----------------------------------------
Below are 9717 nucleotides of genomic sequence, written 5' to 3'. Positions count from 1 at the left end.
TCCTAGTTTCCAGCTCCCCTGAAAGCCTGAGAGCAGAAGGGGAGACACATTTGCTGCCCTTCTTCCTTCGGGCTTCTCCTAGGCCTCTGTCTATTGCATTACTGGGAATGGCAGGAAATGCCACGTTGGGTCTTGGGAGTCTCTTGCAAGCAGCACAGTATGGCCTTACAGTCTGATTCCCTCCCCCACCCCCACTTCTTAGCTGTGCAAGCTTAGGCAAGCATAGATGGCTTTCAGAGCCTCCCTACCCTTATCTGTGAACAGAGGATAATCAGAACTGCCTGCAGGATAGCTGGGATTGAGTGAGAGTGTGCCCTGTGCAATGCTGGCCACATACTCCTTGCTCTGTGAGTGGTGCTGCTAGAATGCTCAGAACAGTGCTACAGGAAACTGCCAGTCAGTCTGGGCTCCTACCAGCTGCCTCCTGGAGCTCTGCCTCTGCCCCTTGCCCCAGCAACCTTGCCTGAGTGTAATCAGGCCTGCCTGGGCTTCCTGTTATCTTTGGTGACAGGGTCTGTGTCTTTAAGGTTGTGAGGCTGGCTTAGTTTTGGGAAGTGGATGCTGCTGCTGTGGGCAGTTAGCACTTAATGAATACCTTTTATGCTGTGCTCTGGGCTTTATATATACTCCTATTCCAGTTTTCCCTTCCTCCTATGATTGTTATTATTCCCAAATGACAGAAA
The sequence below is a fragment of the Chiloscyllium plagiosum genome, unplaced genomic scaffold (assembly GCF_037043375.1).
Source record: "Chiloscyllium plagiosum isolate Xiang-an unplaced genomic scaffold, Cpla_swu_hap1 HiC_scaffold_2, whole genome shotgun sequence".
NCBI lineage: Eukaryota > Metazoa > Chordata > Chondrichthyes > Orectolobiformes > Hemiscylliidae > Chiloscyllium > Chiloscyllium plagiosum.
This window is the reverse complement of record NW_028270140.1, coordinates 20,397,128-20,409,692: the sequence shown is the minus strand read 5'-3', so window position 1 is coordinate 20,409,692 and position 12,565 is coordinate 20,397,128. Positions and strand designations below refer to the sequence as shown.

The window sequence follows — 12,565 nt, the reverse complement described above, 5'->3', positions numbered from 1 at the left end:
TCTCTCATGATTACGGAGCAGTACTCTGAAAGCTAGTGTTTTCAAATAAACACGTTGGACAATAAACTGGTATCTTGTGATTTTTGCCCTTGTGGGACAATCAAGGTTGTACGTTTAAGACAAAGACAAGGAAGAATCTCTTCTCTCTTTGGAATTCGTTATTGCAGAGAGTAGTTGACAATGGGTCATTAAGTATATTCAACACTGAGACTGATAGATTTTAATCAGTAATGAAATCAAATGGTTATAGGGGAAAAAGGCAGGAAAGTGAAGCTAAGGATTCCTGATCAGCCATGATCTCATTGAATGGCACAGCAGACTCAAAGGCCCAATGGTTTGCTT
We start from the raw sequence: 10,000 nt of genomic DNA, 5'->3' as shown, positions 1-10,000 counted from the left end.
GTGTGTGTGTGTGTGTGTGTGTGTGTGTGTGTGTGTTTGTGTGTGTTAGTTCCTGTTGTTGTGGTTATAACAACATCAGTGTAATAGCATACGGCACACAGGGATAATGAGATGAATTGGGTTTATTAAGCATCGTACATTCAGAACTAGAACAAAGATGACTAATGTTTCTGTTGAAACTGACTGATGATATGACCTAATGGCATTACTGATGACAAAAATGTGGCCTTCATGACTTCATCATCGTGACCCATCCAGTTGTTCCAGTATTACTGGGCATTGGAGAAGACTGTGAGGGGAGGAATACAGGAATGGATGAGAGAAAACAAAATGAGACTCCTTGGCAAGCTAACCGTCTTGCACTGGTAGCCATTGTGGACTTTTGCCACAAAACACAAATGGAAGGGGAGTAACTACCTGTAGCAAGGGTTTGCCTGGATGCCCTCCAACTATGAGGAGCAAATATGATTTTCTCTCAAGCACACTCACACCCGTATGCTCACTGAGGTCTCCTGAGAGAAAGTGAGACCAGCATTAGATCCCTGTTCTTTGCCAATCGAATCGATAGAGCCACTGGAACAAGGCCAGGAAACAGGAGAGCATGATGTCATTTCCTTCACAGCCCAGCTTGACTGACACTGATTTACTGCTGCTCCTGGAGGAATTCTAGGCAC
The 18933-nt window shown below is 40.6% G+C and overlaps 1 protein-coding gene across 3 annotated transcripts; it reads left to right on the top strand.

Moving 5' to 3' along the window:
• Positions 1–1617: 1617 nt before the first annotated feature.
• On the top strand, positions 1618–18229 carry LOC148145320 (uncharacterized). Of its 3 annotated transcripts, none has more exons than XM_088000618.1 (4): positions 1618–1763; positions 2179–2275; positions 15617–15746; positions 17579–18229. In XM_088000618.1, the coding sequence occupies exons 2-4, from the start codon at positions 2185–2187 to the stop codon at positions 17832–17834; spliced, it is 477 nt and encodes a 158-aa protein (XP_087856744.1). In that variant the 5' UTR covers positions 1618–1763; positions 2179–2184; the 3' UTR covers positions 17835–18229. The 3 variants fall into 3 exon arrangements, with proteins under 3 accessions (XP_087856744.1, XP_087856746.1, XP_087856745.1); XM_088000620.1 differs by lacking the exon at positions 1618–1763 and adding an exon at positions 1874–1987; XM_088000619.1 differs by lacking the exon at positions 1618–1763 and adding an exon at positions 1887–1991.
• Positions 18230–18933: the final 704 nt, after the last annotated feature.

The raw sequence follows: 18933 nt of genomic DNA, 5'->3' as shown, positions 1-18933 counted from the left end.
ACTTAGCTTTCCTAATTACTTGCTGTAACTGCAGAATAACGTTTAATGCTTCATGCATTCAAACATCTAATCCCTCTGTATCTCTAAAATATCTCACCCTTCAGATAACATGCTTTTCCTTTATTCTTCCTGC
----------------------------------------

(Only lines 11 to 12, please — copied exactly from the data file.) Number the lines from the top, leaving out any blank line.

The 18933-nt window shown below is 40.6% G+C and overlaps 1 protein-coding gene across 3 annotated transcripts; it reads left to right on the top strand.

Moving 5' to 3' along the window: